No, the Halo is designed to be played either on the lap or on a stand.
Do NOT weld or expose any other form of intense heat upon your Halo!
We use UPS within the United States, and the US Postal Service for international shipping (except for Canada and Australia).
Expedited shipping is available for a surcharge for both domestic and international customers; inquire with us for current rates when your Halo is next in line.
The Halo ships in a reusable reinforced custom carboard box measuring 27″ x 27″ x 13″ for Halo 22″ and 27″ x 27″ x 14″ for Halo 23″. Please keep the box for future use!
Every Halo ships insured by Pantheon Steel unless you explicitly request otherwise.
Your new Halo will be placed inside an Evatek case and shipped in a carefully prepared strong reusable cardboard box.
Please keep this box for use when shipping your Halo back to us for tuning or repair work.
For Batch One, shipping was free to many destinations except unusually expensive shipping destinations (such as Australia, Taiwan, and a small number of other remote locations) in the purchase price of the Halo, as a special thank you to our first customers for taking a chance on us.
Shipping for Batch Two – Batch Four was charged shipping.
In the future, we are planning to once again include shipping with the purchase from of the Halo.
It will listed as a sale and international customers will be responsible for any and all customs or import taxes/duties.
However, often duty is charged on the insured value of the instrument. At your request we can ship your instrument uninsured, but if we do so you undertake all risk yourself. We will not replace (or freely repair) instruments damaged in shipment which are not insured.
We recommend insuring it for what you paid for it! 🙂
To get a Halo, you must successfully participate in one of our lotteries or be successful in purchasing one via our infrequent online flash sales.
We do not have nor plan to have any distribution or wholesale arrangements.
There is and will be a long waiting list for a Halo for the foreseeable future. Demand far exceeds our ability to make instruments.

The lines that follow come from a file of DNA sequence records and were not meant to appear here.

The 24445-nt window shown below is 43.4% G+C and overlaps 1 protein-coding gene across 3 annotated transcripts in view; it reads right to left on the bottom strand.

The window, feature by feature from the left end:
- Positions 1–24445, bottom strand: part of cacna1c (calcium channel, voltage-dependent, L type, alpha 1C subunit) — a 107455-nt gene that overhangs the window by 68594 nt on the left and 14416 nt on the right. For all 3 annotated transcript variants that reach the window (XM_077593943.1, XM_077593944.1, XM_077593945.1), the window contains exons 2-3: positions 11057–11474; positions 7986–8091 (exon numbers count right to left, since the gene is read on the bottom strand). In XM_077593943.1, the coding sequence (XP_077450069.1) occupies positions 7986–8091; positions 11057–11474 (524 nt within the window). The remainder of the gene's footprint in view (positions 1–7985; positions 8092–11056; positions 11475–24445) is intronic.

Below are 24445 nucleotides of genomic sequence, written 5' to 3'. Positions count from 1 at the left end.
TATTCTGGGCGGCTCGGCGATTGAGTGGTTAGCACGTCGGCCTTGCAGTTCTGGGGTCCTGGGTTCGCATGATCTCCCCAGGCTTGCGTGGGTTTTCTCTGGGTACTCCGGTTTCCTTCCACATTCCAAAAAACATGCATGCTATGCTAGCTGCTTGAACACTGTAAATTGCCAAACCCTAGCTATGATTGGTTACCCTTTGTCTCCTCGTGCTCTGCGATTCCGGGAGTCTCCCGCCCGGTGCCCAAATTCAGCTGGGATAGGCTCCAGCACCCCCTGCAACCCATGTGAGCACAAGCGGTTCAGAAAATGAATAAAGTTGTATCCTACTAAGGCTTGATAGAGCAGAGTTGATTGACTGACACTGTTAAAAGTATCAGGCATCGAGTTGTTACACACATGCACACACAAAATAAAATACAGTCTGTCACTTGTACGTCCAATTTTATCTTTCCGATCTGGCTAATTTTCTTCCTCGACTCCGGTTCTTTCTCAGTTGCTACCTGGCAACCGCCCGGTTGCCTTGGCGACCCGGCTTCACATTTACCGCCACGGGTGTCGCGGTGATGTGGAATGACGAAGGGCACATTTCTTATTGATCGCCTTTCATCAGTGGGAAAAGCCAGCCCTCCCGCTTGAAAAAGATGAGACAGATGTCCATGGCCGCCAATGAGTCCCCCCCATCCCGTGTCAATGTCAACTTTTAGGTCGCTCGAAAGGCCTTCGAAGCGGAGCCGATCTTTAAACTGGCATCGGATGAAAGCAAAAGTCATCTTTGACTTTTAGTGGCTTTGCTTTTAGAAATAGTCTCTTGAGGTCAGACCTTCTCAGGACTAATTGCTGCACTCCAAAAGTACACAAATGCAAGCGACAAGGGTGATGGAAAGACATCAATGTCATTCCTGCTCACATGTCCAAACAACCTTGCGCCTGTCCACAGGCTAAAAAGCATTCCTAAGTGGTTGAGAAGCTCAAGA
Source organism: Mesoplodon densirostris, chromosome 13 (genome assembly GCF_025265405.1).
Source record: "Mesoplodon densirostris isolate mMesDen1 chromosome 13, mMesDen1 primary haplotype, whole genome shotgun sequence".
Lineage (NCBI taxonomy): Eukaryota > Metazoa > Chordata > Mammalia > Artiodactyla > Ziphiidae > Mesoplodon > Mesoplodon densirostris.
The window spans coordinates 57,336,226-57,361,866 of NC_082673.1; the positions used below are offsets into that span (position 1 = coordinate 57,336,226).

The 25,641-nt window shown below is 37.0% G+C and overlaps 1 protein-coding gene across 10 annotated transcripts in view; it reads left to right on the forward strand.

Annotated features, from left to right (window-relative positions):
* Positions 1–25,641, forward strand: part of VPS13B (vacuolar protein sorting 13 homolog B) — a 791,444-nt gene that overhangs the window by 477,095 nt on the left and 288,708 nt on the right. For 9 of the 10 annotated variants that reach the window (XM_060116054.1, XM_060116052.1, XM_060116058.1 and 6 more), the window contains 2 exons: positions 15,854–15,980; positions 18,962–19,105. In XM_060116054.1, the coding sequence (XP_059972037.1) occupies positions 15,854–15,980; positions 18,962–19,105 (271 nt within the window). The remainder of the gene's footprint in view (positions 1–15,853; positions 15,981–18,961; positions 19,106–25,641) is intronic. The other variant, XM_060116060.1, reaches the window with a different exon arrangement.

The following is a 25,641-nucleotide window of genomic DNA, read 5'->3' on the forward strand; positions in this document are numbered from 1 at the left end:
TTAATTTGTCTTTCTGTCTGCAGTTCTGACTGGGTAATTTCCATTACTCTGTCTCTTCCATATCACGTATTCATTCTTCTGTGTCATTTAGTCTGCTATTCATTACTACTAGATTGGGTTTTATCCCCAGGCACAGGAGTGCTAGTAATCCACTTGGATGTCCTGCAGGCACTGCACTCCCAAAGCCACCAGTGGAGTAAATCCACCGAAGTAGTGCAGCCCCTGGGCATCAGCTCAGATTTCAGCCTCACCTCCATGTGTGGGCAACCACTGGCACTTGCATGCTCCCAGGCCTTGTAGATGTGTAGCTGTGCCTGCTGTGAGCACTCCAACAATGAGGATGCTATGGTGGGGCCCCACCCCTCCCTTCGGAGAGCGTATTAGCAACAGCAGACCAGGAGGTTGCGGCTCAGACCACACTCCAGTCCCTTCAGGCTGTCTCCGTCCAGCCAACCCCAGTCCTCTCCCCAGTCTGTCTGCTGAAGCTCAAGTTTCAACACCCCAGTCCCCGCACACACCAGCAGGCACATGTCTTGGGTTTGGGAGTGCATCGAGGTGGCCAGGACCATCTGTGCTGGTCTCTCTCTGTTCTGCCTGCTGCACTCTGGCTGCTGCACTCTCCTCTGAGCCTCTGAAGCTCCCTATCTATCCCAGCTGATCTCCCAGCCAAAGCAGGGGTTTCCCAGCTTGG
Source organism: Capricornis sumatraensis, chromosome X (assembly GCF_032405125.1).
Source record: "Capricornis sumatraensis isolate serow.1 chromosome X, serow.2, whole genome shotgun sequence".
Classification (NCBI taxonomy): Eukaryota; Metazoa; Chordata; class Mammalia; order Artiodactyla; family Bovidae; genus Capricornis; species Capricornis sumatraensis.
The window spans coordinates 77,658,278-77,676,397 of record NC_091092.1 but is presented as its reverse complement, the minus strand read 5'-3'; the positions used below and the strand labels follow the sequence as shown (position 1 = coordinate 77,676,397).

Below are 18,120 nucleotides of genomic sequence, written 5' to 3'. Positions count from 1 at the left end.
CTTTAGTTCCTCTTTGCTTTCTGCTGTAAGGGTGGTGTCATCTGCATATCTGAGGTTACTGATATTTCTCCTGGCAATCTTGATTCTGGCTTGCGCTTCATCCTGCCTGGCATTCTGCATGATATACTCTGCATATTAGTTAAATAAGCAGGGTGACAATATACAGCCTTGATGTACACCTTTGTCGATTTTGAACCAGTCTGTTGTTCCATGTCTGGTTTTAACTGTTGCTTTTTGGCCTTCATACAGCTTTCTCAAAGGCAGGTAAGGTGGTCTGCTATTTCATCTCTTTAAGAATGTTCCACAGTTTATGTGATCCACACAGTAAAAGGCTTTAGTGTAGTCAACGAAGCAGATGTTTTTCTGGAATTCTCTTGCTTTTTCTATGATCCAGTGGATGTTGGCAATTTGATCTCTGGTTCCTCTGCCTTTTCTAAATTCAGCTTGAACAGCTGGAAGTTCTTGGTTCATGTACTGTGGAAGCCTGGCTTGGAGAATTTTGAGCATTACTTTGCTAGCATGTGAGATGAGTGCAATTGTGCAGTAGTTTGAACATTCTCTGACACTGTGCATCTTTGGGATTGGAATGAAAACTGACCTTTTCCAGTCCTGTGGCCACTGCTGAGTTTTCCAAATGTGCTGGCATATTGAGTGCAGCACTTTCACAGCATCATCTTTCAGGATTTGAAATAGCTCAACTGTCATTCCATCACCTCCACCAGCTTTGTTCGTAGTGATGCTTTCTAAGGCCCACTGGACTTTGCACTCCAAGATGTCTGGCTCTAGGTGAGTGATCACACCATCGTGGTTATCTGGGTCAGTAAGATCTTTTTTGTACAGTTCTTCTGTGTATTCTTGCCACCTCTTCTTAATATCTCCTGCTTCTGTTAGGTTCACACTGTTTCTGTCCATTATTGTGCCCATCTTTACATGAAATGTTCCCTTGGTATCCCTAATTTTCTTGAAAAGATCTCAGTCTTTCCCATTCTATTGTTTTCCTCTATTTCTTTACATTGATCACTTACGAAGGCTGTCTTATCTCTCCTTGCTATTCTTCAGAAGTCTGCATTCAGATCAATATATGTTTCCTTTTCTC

In order to get a Halo, sign up on our official mailing list via box labeled ‘Join Halo Waiting & E-Info List’ here on our website.
Once you’re on the list, you’ll be notified when we take a ‘batch’ of orders.
All you need to do to participate is to follow the simple instructions we provide.
Our lottery process does not require that you be sitting at a computer at a specific hour and day.
Details will be sent to the Waiting/E-Info List.
You must be on the waiting list to participate in future lotteries.
Heh, that IS the question!
Special introductory pricing for Batch One Halos was $1500 USD, which included free shipping to most destinations worldwide, and a choice of free Soft Bag or Halo Stand, as a thank you to customers who believed in us and put up a deposit long in advance of receiving their instrument.
Batch Two Halos cost $1800 USD, which includes a Soft Bag; shipping costs depend on destination.
Beginning in Batch Three and Four, we turned the entire lottery process upside down by instituting a sliding scale in which people named their price. After a series of mindful calculations we determined who would be able to purchase a Halo. This process allowed us to sell Halos from as low as $130 all the way to $10,000. The average price settled at approximately $3000.
This process may or may not be used for New Era Halos.
Your first step on the path to get a Halo is to sign up for our Waiting List using the sign up box at the bottom of this page.
Everyone on our waiting list will be notified when a “batch” of Halos is going to be made available. Currently, we hope this will be more frequent than it ever has been.
Starting with Batch Two, orders were accepted by lottery. Everyone on our wait list has had the chance to get on the production list every time we have held a lottery. Only people on our waiting list are eligible to participate in our lotteries.
Email announcements will be sent prior to us opening the lottery so you have plenty of time to participate in our process. The lottery process does NOT require you to be at a computer at a specific hour and day.
We have run our lotteries differently each time. Stay tuned to our communications for the latest lottery processes.
For our first batch of Halos, we took deposits, but based on our experience with that process, we are revising our policy so that this is no longer necessary.